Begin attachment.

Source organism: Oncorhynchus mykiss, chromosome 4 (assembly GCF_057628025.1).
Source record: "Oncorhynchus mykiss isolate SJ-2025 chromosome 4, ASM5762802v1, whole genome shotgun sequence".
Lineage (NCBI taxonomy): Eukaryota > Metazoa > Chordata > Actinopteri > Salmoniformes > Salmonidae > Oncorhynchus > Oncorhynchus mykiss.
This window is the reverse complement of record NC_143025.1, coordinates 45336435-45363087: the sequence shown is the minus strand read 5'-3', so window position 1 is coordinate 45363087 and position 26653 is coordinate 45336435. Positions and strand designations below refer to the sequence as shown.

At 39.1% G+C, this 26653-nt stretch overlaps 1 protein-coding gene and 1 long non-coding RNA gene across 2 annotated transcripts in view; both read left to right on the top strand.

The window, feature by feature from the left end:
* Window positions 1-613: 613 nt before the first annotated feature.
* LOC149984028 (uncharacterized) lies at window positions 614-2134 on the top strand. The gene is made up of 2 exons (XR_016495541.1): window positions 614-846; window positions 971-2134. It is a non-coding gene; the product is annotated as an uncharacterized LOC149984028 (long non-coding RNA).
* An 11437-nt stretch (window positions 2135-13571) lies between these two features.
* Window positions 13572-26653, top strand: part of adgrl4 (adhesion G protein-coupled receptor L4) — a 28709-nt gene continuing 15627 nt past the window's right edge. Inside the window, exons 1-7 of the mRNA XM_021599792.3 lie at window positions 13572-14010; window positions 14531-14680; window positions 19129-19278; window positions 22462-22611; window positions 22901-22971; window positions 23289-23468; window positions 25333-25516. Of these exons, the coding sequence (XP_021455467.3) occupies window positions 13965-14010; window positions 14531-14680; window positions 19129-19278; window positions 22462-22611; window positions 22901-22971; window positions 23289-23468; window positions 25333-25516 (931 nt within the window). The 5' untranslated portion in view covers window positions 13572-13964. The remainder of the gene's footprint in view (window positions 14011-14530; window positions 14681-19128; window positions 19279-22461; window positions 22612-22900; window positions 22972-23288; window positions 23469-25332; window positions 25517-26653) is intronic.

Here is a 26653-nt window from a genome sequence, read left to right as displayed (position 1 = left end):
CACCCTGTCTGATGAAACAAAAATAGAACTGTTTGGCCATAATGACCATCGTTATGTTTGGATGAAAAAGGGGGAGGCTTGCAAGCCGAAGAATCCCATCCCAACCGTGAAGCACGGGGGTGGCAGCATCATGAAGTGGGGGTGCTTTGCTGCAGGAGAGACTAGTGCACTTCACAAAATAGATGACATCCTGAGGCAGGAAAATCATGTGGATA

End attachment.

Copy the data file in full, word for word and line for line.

Source organism: Oncorhynchus mykiss, chromosome 4 (assembly GCF_057628025.1).
Source record: "Oncorhynchus mykiss isolate SJ-2025 chromosome 4, ASM5762802v1, whole genome shotgun sequence".
Lineage (NCBI taxonomy): Eukaryota > Metazoa > Chordata > Actinopteri > Salmoniformes > Salmonidae > Oncorhynchus > Oncorhynchus mykiss.
This window is the reverse complement of record NC_143025.1, coordinates 45336435-45363087: the sequence shown is the minus strand read 5'-3', so window position 1 is coordinate 45363087 and position 26653 is coordinate 45336435. Positions and strand designations below refer to the sequence as shown.

At 39.1% G+C, this 26653-nt stretch overlaps 1 protein-coding gene and 1 long non-coding RNA gene across 2 annotated transcripts in view; both read left to right on the top strand.

The window, feature by feature from the left end:
* Window positions 1-613: 613 nt before the first annotated feature.
* LOC149984028 (uncharacterized) lies at window positions 614-2134 on the top strand. The gene is made up of 2 exons (XR_016495541.1): window positions 614-846; window positions 971-2134. It is a non-coding gene; the product is annotated as an uncharacterized LOC149984028 (long non-coding RNA).
* An 11437-nt stretch (window positions 2135-13571) lies between these two features.
* Window positions 13572-26653, top strand: part of adgrl4 (adhesion G protein-coupled receptor L4) — a 28709-nt gene continuing 15627 nt past the window's right edge. Inside the window, exons 1-7 of the mRNA XM_021599792.3 lie at window positions 13572-14010; window positions 14531-14680; window positions 19129-19278; window positions 22462-22611; window positions 22901-22971; window positions 23289-23468; window positions 25333-25516. Of these exons, the coding sequence (XP_021455467.3) occupies window positions 13965-14010; window positions 14531-14680; window positions 19129-19278; window positions 22462-22611; window positions 22901-22971; window positions 23289-23468; window positions 25333-25516 (931 nt within the window). The 5' untranslated portion in view covers window positions 13572-13964. The remainder of the gene's footprint in view (window positions 14011-14530; window positions 14681-19128; window positions 19279-22461; window positions 22612-22900; window positions 22972-23288; window positions 23469-25332; window positions 25517-26653) is intronic.

Here is a 26653-nt window from a genome sequence, read left to right as displayed (position 1 = left end):
CACCCTGTCTGATGAAACAAAAATAGAACTGTTTGGCCATAATGACCATCGTTATGTTTGGATGAAAAAGGGGGAGGCTTGCAAGCCGAAGAATCCCATCCCAACCGTGAAGCACGGGGGTGGCAGCATCATGAAGTGGGGGTGCTTTGCTGCAGGAGAGACTAGTGCACTTCACAAAATAGATGACATCCTGAGGCAGGAAAATCATGTGGATA